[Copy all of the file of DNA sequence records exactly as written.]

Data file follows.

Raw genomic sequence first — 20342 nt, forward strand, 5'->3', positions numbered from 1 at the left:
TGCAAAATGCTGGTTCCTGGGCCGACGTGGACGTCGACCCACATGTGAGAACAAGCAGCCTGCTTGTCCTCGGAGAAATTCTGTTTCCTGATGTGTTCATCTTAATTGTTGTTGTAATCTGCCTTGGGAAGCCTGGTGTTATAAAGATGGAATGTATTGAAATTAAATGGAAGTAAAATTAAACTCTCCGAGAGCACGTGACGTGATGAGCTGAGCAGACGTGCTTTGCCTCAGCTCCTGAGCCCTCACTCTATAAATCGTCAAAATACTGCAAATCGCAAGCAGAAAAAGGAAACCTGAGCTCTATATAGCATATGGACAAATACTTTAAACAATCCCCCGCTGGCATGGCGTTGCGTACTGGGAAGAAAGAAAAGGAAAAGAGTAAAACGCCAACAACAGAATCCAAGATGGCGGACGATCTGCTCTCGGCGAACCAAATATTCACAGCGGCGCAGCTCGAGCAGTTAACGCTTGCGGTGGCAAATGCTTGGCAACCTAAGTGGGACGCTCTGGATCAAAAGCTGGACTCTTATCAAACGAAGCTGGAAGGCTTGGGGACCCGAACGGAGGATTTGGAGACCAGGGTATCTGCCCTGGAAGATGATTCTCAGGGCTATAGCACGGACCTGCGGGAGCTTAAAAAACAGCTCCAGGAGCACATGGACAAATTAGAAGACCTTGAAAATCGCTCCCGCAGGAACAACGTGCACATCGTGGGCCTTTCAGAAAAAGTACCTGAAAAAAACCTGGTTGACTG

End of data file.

Raw genomic sequence first — 20342 nt, forward strand, 5'->3', positions numbered from 1 at the left:
TGCAAAATGCTGGTTCCTGGGCCGACGTGGACGTCGACCCACATGTGAGAACAAGCAGCCTGCTTGTCCTCGGAGAAATTCTGTTTCCTGATGTGTTCATCTTAATTGTTGTTGTAATCTGCCTTGGGAAGCCTGGTGTTATAAAGATGGAATGTATTGAAATTAAATGGAAGTAAAATTAAACTCTCCGAGAGCACGTGACGTGATGAGCTGAGCAGACGTGCTTTGCCTCAGCTCCTGAGCCCTCACTCTATAAATCGTCAAAATACTGCAAATCGCAAGCAGAAAAAGGAAACCTGAGCTCTATATAGCATATGGACAAATACTTTAAACAATCCCCCGCTGGCATGGCGTTGCGTACTGGGAAGAAAGAAAAGGAAAAGAGTAAAACGCCAACAACAGAATCCAAGATGGCGGACGATCTGCTCTCGGCGAACCAAATATTCACAGCGGCGCAGCTCGAGCAGTTAACGCTTGCGGTGGCAAATGCTTGGCAACCTAAGTGGGACGCTCTGGATCAAAAGCTGGACTCTTATCAAACGAAGCTGGAAGGCTTGGGGACCCGAACGGAGGATTTGGAGACCAGGGTATCTGCCCTGGAAGATGATTCTCAGGGCTATAGCACGGACCTGCGGGAGCTTAAAAAACAGCTCCAGGAGCACATGGACAAATTAGAAGACCTTGAAAATCGCTCCCGCAGGAACAACGTGCACATCGTGGGCCTTTCAGAAAAAGTACCTGAAAAAAACCTGGTTGACTG